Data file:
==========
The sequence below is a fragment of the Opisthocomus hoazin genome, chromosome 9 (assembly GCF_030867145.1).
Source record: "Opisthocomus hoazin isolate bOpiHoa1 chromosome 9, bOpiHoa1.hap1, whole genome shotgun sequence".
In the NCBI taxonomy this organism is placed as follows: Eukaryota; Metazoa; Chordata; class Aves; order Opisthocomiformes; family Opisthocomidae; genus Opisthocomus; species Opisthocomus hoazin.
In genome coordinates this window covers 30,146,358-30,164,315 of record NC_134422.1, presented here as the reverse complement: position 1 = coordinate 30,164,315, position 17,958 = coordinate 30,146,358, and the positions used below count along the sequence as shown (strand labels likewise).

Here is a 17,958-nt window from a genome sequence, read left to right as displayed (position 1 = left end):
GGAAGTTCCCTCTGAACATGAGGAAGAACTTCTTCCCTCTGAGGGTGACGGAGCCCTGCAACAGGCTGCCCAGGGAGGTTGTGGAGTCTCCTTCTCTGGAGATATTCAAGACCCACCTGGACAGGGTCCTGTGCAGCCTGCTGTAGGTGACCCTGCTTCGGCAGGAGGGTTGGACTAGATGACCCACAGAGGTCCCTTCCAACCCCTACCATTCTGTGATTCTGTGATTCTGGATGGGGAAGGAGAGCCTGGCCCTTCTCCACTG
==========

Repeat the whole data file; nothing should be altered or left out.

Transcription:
The sequence below is a fragment of the Opisthocomus hoazin genome, chromosome 9 (assembly GCF_030867145.1).
Source record: "Opisthocomus hoazin isolate bOpiHoa1 chromosome 9, bOpiHoa1.hap1, whole genome shotgun sequence".
In the NCBI taxonomy this organism is placed as follows: Eukaryota; Metazoa; Chordata; class Aves; order Opisthocomiformes; family Opisthocomidae; genus Opisthocomus; species Opisthocomus hoazin.
In genome coordinates this window covers 30,146,358-30,164,315 of record NC_134422.1, presented here as the reverse complement: position 1 = coordinate 30,164,315, position 17,958 = coordinate 30,146,358, and the positions used below count along the sequence as shown (strand labels likewise).

Here is a 17,958-nt window from a genome sequence, read left to right as displayed (position 1 = left end):
GGAAGTTCCCTCTGAACATGAGGAAGAACTTCTTCCCTCTGAGGGTGACGGAGCCCTGCAACAGGCTGCCCAGGGAGGTTGTGGAGTCTCCTTCTCTGGAGATATTCAAGACCCACCTGGACAGGGTCCTGTGCAGCCTGCTGTAGGTGACCCTGCTTCGGCAGGAGGGTTGGACTAGATGACCCACAGAGGTCCCTTCCAACCCCTACCATTCTGTGATTCTGTGATTCTGGATGGGGAAGGAGAGCCTGGCCCTTCTCCACTG